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Lee Ufan: Marking Infinity
Contributions by Tatehata Akira, Nancy Lim, Alexandra Munroe, Reiko Tomii, and Mika Yoshitake
Published in 2011
200 pages with 100 color illustrations
Hardcover, 9.75 x 11.5 inches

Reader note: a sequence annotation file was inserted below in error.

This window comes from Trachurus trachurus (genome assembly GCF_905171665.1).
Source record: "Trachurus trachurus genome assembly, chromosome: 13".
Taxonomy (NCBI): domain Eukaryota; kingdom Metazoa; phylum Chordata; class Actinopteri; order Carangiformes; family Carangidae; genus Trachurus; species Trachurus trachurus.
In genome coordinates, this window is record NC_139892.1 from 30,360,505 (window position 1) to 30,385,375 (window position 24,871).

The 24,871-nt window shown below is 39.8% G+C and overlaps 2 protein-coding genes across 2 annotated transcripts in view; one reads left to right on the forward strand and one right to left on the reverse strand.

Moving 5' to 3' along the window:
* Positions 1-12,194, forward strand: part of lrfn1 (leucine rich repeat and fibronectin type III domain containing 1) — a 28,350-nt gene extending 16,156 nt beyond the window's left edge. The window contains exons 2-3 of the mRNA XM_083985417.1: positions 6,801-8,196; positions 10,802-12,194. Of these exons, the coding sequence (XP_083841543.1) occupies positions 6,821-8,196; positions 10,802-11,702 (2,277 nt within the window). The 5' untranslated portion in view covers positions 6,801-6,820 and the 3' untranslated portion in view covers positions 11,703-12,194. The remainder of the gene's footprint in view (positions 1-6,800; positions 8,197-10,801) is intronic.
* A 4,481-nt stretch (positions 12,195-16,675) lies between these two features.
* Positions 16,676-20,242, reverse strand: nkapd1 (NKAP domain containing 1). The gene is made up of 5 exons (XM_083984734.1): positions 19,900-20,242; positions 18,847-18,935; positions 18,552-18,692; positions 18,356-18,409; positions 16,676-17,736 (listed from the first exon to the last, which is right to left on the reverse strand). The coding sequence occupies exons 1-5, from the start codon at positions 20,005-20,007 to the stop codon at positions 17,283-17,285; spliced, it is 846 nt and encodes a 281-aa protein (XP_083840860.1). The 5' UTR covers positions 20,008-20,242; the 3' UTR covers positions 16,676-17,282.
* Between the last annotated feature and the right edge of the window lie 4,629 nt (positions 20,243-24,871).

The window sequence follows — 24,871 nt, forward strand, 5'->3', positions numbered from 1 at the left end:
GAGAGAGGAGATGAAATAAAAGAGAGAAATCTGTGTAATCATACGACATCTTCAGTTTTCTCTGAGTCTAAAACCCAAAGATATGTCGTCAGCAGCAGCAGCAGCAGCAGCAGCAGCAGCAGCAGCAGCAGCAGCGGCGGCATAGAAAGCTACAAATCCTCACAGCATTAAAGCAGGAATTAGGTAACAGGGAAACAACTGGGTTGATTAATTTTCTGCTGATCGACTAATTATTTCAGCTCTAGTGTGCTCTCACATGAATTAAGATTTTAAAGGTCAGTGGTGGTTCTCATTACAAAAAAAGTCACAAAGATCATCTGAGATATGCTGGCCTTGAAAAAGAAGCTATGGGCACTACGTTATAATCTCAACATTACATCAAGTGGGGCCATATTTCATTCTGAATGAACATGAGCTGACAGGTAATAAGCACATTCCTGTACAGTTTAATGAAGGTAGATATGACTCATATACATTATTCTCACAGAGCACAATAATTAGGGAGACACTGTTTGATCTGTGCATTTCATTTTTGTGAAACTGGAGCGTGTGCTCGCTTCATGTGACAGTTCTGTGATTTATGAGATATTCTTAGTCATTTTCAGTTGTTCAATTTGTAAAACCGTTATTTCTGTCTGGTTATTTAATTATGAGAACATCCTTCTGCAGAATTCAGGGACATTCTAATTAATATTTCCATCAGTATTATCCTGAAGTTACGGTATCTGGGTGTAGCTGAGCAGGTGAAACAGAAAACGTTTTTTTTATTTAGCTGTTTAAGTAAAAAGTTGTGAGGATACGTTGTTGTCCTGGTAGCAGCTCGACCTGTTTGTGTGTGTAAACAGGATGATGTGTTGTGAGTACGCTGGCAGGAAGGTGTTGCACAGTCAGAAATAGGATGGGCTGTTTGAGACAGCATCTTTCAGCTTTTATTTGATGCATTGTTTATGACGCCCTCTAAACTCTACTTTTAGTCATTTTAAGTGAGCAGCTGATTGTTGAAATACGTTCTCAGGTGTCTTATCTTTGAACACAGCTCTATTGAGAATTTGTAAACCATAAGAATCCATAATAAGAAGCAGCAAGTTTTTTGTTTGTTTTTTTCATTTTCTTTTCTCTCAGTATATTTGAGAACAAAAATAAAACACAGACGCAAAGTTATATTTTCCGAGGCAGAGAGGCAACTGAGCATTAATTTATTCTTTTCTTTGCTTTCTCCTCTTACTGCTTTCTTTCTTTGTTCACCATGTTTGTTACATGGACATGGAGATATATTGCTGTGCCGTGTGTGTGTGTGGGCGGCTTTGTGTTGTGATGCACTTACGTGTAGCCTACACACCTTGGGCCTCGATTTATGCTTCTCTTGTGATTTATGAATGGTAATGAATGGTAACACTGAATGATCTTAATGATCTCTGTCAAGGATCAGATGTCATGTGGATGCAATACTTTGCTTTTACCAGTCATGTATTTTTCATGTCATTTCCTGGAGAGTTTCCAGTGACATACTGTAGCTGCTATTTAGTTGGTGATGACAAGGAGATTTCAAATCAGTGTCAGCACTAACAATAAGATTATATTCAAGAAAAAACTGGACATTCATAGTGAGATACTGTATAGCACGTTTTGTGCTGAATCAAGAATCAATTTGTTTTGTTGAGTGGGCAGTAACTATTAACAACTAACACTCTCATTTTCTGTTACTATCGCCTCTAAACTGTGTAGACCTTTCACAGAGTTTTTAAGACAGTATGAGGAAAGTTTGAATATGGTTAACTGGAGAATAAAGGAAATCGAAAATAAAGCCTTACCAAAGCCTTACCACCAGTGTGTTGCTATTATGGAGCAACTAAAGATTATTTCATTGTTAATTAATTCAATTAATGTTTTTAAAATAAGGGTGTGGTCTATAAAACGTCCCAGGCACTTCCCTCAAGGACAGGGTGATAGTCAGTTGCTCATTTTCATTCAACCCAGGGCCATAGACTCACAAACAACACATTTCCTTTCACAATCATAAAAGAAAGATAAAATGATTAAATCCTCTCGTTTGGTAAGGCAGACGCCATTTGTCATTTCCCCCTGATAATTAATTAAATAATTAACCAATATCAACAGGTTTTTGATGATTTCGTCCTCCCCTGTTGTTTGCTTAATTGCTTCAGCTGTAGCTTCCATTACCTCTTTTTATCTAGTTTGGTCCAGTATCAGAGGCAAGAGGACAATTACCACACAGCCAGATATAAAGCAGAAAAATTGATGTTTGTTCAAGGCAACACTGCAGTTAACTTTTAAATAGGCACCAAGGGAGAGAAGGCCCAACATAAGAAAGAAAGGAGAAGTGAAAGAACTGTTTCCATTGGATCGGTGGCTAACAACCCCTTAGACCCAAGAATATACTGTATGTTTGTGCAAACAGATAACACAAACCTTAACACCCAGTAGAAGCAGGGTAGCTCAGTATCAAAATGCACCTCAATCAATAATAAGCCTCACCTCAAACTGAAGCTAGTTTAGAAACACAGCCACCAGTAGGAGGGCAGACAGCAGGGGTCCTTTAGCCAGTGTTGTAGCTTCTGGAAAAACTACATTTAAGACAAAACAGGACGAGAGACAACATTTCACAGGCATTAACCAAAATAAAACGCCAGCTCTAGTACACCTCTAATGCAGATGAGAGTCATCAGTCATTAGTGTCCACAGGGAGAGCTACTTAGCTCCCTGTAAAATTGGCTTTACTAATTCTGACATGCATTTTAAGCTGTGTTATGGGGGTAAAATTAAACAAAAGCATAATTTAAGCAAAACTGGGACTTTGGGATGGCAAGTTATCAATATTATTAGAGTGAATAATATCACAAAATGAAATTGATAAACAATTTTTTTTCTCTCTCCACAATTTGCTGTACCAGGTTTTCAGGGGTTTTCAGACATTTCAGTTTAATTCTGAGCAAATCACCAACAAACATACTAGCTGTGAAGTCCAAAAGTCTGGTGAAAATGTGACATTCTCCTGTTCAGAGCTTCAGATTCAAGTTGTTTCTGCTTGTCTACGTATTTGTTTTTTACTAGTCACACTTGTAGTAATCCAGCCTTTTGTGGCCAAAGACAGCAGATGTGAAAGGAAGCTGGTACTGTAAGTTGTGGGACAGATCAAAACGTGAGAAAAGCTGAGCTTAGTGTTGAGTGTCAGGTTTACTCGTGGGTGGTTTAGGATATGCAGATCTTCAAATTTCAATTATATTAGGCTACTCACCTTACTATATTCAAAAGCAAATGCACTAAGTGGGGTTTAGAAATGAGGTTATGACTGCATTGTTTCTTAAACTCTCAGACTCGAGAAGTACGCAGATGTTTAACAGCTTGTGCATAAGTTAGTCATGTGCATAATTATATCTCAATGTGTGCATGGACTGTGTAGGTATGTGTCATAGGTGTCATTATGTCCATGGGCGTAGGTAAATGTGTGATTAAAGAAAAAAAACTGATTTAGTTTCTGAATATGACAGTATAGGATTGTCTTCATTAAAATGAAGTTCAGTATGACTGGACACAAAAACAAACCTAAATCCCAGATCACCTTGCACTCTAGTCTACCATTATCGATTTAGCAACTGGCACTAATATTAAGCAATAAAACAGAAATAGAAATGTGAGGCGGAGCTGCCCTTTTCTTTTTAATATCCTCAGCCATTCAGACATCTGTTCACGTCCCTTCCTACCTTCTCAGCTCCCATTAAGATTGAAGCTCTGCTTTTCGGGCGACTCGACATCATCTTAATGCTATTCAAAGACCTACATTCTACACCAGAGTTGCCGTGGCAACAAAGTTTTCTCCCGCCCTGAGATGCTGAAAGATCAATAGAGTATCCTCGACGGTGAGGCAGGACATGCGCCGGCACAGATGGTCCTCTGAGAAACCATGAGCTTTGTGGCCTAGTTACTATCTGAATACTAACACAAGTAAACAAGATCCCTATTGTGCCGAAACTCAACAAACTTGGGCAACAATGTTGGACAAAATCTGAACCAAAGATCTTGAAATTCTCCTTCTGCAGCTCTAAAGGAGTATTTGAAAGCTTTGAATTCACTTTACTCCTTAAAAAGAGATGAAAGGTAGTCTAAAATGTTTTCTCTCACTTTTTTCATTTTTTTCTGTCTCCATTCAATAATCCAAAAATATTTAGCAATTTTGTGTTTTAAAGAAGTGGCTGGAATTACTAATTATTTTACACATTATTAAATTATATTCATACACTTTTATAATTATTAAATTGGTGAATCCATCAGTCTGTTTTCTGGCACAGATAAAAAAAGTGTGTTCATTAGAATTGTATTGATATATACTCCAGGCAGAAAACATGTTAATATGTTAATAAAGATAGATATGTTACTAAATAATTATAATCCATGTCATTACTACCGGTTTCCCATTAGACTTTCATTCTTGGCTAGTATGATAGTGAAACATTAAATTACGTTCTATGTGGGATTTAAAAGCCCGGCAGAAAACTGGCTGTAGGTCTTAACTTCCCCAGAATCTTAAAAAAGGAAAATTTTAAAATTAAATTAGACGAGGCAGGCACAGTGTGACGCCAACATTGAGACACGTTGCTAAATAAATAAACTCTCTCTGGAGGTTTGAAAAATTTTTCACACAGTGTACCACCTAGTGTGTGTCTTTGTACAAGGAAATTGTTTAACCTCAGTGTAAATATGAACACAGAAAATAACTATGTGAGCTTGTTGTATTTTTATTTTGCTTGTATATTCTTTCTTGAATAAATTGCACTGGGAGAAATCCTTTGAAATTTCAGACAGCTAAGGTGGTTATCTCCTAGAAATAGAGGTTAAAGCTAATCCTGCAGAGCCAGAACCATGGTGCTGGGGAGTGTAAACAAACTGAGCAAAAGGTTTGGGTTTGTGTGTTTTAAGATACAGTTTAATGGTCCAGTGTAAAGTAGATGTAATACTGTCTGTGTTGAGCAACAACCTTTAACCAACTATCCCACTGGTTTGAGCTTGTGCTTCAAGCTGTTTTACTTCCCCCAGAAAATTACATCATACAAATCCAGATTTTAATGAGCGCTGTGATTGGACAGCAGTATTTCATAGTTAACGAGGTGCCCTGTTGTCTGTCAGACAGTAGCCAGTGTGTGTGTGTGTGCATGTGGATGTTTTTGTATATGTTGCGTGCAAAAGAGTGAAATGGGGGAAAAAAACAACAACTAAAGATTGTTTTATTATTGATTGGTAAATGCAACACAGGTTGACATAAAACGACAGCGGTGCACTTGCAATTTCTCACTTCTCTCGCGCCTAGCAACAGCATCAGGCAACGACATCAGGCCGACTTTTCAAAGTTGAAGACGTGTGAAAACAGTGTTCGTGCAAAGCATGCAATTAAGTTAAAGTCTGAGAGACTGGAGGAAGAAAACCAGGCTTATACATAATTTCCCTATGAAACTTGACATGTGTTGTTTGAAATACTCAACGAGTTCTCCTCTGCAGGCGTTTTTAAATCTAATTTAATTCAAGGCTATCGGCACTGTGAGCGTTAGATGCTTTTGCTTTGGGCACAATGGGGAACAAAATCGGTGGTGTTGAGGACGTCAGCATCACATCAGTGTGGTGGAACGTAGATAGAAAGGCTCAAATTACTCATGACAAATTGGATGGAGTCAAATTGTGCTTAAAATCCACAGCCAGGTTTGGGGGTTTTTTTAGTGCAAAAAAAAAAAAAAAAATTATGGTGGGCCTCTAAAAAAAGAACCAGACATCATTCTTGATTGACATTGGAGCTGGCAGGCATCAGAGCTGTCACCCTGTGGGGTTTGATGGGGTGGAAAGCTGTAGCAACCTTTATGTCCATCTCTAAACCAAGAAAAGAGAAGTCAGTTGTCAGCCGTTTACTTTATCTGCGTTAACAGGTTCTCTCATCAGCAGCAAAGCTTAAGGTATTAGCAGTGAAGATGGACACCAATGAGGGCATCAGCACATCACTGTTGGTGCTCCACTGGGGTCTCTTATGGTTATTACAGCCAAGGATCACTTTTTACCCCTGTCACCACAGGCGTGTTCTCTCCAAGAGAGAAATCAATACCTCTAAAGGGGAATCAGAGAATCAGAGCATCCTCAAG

The first North American museum retrospective devoted to artist, philosopher, and poet Lee Ufan (b. 1936, Korea), Lee Ufan: Marking Infinity charts Lee's creation of a visual, conceptual, and theoretical language that has radicalized and expanded the possibilities for sculpture and painting. Deeply versed in modern philosophy, Lee is an influential writer on aesthetics and contemporary art and is recognized as the key theorist of Mono-ha, an antiformalist, materials-based art movement that developed in Tokyo in the late 1960s. Now having been active for more than forty years in Korea, Japan, and Europe, Lee is internationally acclaimed for an innovative body of Post-Minimalist work that promotes process, materials and the experiential engagement of viewer and site. Lee emphasizes the relational structure through which things reveal their existence, eschewing objective form for a spatial dynamic that induces us to encounter the bare existence of what is actually before us, to focus on what he calls "the world as it is." This richly illustrated catalogue features the artist's most iconic sculptures, paintings, and works on paper from the 1960s to the present and an anthology of the artist's writings, including seminal essays on contemporary art published here in English for the first time. This volume also includes a scholarly essay by Alexandra Munroe; a meditation on Lee's poetics by Tatehata Akira, poet, critic, and President, Kyoto City University of the Arts; and a narrative chronology of the artist's life and work compiled by Tokyo-based scholar Mika Yoshitake.